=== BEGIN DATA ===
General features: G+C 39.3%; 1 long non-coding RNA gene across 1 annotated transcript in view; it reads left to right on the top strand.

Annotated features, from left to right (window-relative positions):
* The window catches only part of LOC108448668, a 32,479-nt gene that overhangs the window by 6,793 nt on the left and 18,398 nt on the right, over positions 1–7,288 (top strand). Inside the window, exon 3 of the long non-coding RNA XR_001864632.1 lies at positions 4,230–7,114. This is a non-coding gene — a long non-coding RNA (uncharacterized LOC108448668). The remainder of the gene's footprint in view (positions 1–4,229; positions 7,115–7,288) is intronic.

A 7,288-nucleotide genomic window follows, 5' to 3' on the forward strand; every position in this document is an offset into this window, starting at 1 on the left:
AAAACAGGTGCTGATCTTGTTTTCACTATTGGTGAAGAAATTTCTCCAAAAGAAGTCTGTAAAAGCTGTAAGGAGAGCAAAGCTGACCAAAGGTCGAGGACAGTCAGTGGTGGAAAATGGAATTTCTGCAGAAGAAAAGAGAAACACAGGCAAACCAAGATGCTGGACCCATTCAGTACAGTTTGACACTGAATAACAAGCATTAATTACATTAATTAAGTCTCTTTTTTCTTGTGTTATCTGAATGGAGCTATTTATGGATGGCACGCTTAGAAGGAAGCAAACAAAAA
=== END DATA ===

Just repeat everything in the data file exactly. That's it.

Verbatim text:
General features: G+C 39.3%; 1 long non-coding RNA gene across 1 annotated transcript in view; it reads left to right on the top strand.

Annotated features, from left to right (window-relative positions):
* The window catches only part of LOC108448668, a 32,479-nt gene that overhangs the window by 6,793 nt on the left and 18,398 nt on the right, over positions 1–7,288 (top strand). Inside the window, exon 3 of the long non-coding RNA XR_001864632.1 lies at positions 4,230–7,114. This is a non-coding gene — a long non-coding RNA (uncharacterized LOC108448668). The remainder of the gene's footprint in view (positions 1–4,229; positions 7,115–7,288) is intronic.

A 7,288-nucleotide genomic window follows, 5' to 3' on the forward strand; every position in this document is an offset into this window, starting at 1 on the left:
AAAACAGGTGCTGATCTTGTTTTCACTATTGGTGAAGAAATTTCTCCAAAAGAAGTCTGTAAAAGCTGTAAGGAGAGCAAAGCTGACCAAAGGTCGAGGACAGTCAGTGGTGGAAAATGGAATTTCTGCAGAAGAAAAGAGAAACACAGGCAAACCAAGATGCTGGACCCATTCAGTACAGTTTGACACTGAATAACAAGCATTAATTACATTAATTAAGTCTCTTTTTTCTTGTGTTATCTGAATGGAGCTATTTATGGATGGCACGCTTAGAAGGAAGCAAACAAAAA